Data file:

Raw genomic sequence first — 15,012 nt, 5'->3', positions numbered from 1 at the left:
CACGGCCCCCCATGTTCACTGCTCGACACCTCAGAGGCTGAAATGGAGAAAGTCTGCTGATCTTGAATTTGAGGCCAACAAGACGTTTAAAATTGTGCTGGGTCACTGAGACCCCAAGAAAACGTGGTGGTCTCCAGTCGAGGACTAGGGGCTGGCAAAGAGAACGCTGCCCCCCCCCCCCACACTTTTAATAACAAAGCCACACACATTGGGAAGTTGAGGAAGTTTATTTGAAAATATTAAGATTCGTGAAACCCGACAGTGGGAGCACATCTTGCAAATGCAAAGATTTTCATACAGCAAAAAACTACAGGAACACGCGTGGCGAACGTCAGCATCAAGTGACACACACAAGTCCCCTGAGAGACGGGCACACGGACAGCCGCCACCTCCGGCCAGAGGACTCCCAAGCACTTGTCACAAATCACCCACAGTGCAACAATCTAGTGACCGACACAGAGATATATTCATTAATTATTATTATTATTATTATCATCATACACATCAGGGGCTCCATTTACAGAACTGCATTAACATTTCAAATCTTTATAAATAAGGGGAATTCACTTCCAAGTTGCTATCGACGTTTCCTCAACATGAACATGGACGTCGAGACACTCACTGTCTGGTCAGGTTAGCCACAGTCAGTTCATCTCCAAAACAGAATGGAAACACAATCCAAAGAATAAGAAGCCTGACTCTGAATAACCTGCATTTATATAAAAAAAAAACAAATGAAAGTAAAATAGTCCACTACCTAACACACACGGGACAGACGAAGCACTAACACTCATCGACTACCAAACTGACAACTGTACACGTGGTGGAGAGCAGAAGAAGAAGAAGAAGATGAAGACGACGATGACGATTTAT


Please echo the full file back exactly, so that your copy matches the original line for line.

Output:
Raw genomic sequence first — 15,012 nt, 5'->3', positions numbered from 1 at the left:
CACGGCCCCCCATGTTCACTGCTCGACACCTCAGAGGCTGAAATGGAGAAAGTCTGCTGATCTTGAATTTGAGGCCAACAAGACGTTTAAAATTGTGCTGGGTCACTGAGACCCCAAGAAAACGTGGTGGTCTCCAGTCGAGGACTAGGGGCTGGCAAAGAGAACGCTGCCCCCCCCCCCCACACTTTTAATAACAAAGCCACACACATTGGGAAGTTGAGGAAGTTTATTTGAAAATATTAAGATTCGTGAAACCCGACAGTGGGAGCACATCTTGCAAATGCAAAGATTTTCATACAGCAAAAAACTACAGGAACACGCGTGGCGAACGTCAGCATCAAGTGACACACACAAGTCCCCTGAGAGACGGGCACACGGACAGCCGCCACCTCCGGCCAGAGGACTCCCAAGCACTTGTCACAAATCACCCACAGTGCAACAATCTAGTGACCGACACAGAGATATATTCATTAATTATTATTATTATTATTATCATCATACACATCAGGGGCTCCATTTACAGAACTGCATTAACATTTCAAATCTTTATAAATAAGGGGAATTCACTTCCAAGTTGCTATCGACGTTTCCTCAACATGAACATGGACGTCGAGACACTCACTGTCTGGTCAGGTTAGCCACAGTCAGTTCATCTCCAAAACAGAATGGAAACACAATCCAAAGAATAAGAAGCCTGACTCTGAATAACCTGCATTTATATAAAAAAAAAACAAATGAAAGTAAAATAGTCCACTACCTAACACACACGGGACAGACGAAGCACTAACACTCATCGACTACCAAACTGACAACTGTACACGTGGTGGAGAGCAGAAGAAGAAGAAGAAGATGAAGACGACGATGACGATTTAT